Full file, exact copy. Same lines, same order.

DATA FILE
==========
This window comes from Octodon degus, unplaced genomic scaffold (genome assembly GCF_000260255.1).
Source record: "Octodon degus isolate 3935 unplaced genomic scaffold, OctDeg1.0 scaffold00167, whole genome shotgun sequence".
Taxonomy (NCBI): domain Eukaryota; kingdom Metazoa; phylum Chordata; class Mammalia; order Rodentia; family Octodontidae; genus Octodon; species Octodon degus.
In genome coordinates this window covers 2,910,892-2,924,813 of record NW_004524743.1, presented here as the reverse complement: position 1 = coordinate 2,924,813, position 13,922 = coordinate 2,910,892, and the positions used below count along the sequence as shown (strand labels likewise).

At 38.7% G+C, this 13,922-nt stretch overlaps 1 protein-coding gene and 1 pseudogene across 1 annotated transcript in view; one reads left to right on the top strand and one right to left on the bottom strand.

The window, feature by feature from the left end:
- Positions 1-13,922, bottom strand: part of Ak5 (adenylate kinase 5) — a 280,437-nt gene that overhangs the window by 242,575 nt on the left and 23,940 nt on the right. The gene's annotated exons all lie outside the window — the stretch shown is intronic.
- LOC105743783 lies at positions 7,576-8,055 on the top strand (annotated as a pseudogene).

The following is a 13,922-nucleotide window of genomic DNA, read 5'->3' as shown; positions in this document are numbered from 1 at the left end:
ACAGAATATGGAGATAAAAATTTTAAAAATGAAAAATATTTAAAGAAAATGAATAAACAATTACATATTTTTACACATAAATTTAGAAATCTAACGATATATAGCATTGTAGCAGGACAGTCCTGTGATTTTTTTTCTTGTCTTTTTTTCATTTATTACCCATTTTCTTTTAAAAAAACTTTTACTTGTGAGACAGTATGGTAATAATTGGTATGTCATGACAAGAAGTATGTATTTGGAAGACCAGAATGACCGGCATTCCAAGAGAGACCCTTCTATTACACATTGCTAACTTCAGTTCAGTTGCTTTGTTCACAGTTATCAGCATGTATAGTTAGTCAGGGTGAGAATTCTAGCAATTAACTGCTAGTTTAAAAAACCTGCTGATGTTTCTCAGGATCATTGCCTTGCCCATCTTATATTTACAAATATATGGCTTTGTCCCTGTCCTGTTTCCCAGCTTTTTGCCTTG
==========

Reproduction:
This window comes from Octodon degus, unplaced genomic scaffold (genome assembly GCF_000260255.1).
Source record: "Octodon degus isolate 3935 unplaced genomic scaffold, OctDeg1.0 scaffold00167, whole genome shotgun sequence".
Taxonomy (NCBI): domain Eukaryota; kingdom Metazoa; phylum Chordata; class Mammalia; order Rodentia; family Octodontidae; genus Octodon; species Octodon degus.
In genome coordinates this window covers 2,910,892-2,924,813 of record NW_004524743.1, presented here as the reverse complement: position 1 = coordinate 2,924,813, position 13,922 = coordinate 2,910,892, and the positions used below count along the sequence as shown (strand labels likewise).

At 38.7% G+C, this 13,922-nt stretch overlaps 1 protein-coding gene and 1 pseudogene across 1 annotated transcript in view; one reads left to right on the top strand and one right to left on the bottom strand.

The window, feature by feature from the left end:
- Positions 1-13,922, bottom strand: part of Ak5 (adenylate kinase 5) — a 280,437-nt gene that overhangs the window by 242,575 nt on the left and 23,940 nt on the right. The gene's annotated exons all lie outside the window — the stretch shown is intronic.
- LOC105743783 lies at positions 7,576-8,055 on the top strand (annotated as a pseudogene).

The following is a 13,922-nucleotide window of genomic DNA, read 5'->3' as shown; positions in this document are numbered from 1 at the left end:
ACAGAATATGGAGATAAAAATTTTAAAAATGAAAAATATTTAAAGAAAATGAATAAACAATTACATATTTTTACACATAAATTTAGAAATCTAACGATATATAGCATTGTAGCAGGACAGTCCTGTGATTTTTTTTCTTGTCTTTTTTTCATTTATTACCCATTTTCTTTTAAAAAAACTTTTACTTGTGAGACAGTATGGTAATAATTGGTATGTCATGACAAGAAGTATGTATTTGGAAGACCAGAATGACCGGCATTCCAAGAGAGACCCTTCTATTACACATTGCTAACTTCAGTTCAGTTGCTTTGTTCACAGTTATCAGCATGTATAGTTAGTCAGGGTGAGAATTCTAGCAATTAACTGCTAGTTTAAAAAACCTGCTGATGTTTCTCAGGATCATTGCCTTGCCCATCTTATATTTACAAATATATGGCTTTGTCCCTGTCCTGTTTCCCAGCTTTTTGCCTTG